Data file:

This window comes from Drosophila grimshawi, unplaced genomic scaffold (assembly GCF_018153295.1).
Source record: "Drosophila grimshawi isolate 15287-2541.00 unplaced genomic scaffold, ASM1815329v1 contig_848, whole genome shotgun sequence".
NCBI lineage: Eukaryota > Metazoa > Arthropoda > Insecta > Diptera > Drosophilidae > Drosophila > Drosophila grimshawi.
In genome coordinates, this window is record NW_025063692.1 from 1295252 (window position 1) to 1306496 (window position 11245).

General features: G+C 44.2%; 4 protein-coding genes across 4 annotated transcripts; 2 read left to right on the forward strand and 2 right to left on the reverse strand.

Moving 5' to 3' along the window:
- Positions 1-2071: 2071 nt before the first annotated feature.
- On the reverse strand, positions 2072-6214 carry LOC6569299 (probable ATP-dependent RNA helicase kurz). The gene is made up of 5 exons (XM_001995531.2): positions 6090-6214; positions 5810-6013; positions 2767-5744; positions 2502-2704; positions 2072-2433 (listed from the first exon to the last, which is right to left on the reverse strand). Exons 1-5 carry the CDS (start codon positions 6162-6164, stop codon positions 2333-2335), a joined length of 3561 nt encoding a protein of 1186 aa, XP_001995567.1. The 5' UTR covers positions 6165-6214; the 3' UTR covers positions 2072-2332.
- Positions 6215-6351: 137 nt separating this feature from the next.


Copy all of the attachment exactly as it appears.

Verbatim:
This window comes from Drosophila grimshawi, unplaced genomic scaffold (assembly GCF_018153295.1).
Source record: "Drosophila grimshawi isolate 15287-2541.00 unplaced genomic scaffold, ASM1815329v1 contig_848, whole genome shotgun sequence".
NCBI lineage: Eukaryota > Metazoa > Arthropoda > Insecta > Diptera > Drosophilidae > Drosophila > Drosophila grimshawi.
In genome coordinates, this window is record NW_025063692.1 from 1295252 (window position 1) to 1306496 (window position 11245).

General features: G+C 44.2%; 4 protein-coding genes across 4 annotated transcripts; 2 read left to right on the forward strand and 2 right to left on the reverse strand.

Moving 5' to 3' along the window:
- Positions 1-2071: 2071 nt before the first annotated feature.
- On the reverse strand, positions 2072-6214 carry LOC6569299 (probable ATP-dependent RNA helicase kurz). The gene is made up of 5 exons (XM_001995531.2): positions 6090-6214; positions 5810-6013; positions 2767-5744; positions 2502-2704; positions 2072-2433 (listed from the first exon to the last, which is right to left on the reverse strand). Exons 1-5 carry the CDS (start codon positions 6162-6164, stop codon positions 2333-2335), a joined length of 3561 nt encoding a protein of 1186 aa, XP_001995567.1. The 5' UTR covers positions 6165-6214; the 3' UTR covers positions 2072-2332.
- Positions 6215-6351: 137 nt separating this feature from the next.